No Rhythm.  Proper diction is also evidenced by rhythmic writing.   This means sentences and paragraphs must flow smoothly and evenly, without undue interruption or qualification.  Lack of rhythm is evidenced by a herky jerky, jumpy flow of information.  Develop an ear for your writing and listen to its tempo as you write and revise.    

Avoid Common Usage Mistakes. Finally, avoid common mistakes such as writing “in regards to”; the correct usage is “in regard to.”  But, ending a letter with “Best Regards,” is correct.  Don’t use “irregardless“, there is no such word; use “regardless.” Don’t write “your” when you mean “you’re,” and don’t write, “I’ve been waiting on [someone or something],” an often used colloquialism, when you mean, “I’ve been waiting for [someone or something].”

Learn the difference between often misused words such as capital and capitol, principle and principal, then and than, that and which, and affect and effect, to name a few, and correctly use them.  The following definitions may be found in Webster’s Collegiate Dictionary (11th Ed.)  (Use an unabridged dictionary or a good style manual to flesh out the full meaning and correct usage of all unfamiliar words):

capital – seat of government (Washington D.C. is the capital of the  United States);  a crime punishable by death is a capital offense.

capitol – the building where the U.S. Congress or a state legislature  meets.

then       —    at that time, next in order

than       —    in comparison with

affect    —     inclined, disposed

effect    —     to bring about, put into operation

farther — at a greater distance or more advanced point

further — advanced not only in space or time but in quantity

The farther mountain; which is the farther tree?  No  further steps will be taken; we will not go any further.

that    )  —


who   )

 Use who chiefly with persons, sometimes animals; use which to refer chiefly to things; use that with persons or things; according to Webster’s Collegiate Dictionary (11th Ed.), p.1294 (that, def. 4, usage), that and which are used regularly to introduce restrictive clauses. (A restrictive clause is a descriptive clause that is essential to the definiteness of the word it modifies, e.g., Where is the house that Jack built?  The ink that you need is no longer available.)  Id. p. 1063 (restrictive clause).

 Failure to use a word correctly will cause a major drop in your credibility, which is the bottom line.  Once you lose credibility, you may face an uphill battle to regain it.   Common writing mistakes such as these will quickly stamp you as an amateur.  Avoid them at all costs.

Copyright 20o12.  Arnold G. Regardie.  All rights reserved.




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Good Diction Also Requires Use Of The Exact Word And Concrete Writing.

Failure To Use The Exact Word.   Don’t settle for approximations of your thought. Imprecise words and expressions detract from clarity and may cause your reader to question all the other statements you make.  Generalities will roll off a reader like water off a duck’s back.  Accuracy of word usage is what you seek.  The mental discipline of searching for and finding the right word will pay huge dividends for you in developing a clear writing style.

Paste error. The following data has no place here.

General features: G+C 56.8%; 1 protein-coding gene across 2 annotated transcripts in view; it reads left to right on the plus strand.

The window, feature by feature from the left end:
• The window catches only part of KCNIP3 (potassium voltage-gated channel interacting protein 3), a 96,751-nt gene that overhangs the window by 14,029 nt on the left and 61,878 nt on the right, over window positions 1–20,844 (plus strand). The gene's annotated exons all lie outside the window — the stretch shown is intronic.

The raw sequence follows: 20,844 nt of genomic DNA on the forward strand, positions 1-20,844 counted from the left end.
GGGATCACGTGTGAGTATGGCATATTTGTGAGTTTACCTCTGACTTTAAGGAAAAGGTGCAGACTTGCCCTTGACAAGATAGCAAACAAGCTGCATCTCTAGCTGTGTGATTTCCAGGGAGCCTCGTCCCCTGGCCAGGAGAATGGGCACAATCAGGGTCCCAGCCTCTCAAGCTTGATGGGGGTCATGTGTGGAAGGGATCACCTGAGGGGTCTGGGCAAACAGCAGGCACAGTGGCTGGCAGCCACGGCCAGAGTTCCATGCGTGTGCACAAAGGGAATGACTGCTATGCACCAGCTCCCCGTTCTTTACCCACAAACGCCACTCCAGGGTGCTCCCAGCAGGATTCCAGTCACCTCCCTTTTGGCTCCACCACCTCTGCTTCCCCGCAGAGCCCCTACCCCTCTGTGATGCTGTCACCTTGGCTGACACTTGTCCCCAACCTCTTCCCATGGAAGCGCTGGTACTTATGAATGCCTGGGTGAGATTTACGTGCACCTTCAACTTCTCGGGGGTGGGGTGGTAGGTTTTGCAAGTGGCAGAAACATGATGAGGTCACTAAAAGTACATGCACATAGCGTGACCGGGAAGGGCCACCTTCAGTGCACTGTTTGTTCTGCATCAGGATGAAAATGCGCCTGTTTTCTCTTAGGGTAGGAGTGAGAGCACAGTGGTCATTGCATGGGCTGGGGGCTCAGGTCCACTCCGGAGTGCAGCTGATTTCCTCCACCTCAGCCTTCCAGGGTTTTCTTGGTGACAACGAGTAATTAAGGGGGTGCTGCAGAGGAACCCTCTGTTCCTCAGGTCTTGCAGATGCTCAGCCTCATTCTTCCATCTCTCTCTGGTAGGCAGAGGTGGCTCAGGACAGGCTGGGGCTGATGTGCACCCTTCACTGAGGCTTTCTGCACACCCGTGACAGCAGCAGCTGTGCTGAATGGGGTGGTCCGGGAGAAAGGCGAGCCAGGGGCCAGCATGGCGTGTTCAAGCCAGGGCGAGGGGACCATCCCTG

For example, writing that the XYZ machine is a bad product is far too general.  “Bad” is a very overworked word and not very specific in this context.  A look at Webster’s Collegiate Dictionary, 11th Ed.,  reveals “failing to reach an acceptable standard,”  as the first choice of definition  for this word.   Thus, writing that the XYZ machine requires far too many repairs to meet acceptable consumer standards is an obvious gain in specificity.

  “Cool” is another greatly overused word in today’s society.  It is often used in everyday conversation to signify the speaker’s acceptance of a thought, description, etc., uttered by another.  But it has little place in formal writing.

For example, if you were to write that Murphys, California is a “cool” place to visit, the reader would have little understanding of what you mean and would have no incentive to go there.  But if you wrote that it’s nestled in the farmland of the upper San Joaquin Valley and is accessible only after driving through rolling farmland countryside, that it’s a living remnant of the old West and is a shopper’s delight complete with casual dining and a nearby winery, the added specificity will make  a visit sound much more inviting.

  An overly general choice of words is frequently the mark of a lazy mind. Sharpen your word selection by resorting to an unabridged dictionary. A general word will usually have many definitions to choose from to make your meaning definite. When a shorter synonym for a word is available use it.  Often you will find that the use of a shorter synonym for the word you are using is the best option.  Common words such as “end” instead of “terminate”, “explain” rather than “elucidate”, and “use” instead of “utilize,” are better choices.

Failure To Write Concretely.  Concrete words that can be seen or felt have a stronger appeal than vague words because the reader can readily come to grips with them.  Be alert for vague or abstract language, the opposite of concrete, in your writing.  A good writer uses detail to encourage visualization and the formation of word pictures in the reader’s mind.  Stronger writing will always use definite, specific language because it will be far easier for the reader to understand a concept when the reader’s mind can form images. The following examples show how replacing abstract words with more definite ones can increase reader understanding:

Before – The ABC Fund seeks capital appreciation and, secondarily, income from investing in securities, primarily equities, that the company believes are undervalued and therefore represent basic investment value.

After – The ABC Fund strives to increase the value of your shares and also to provide income by investing in stocks that are selling for low prices based on the financial strength of the companies.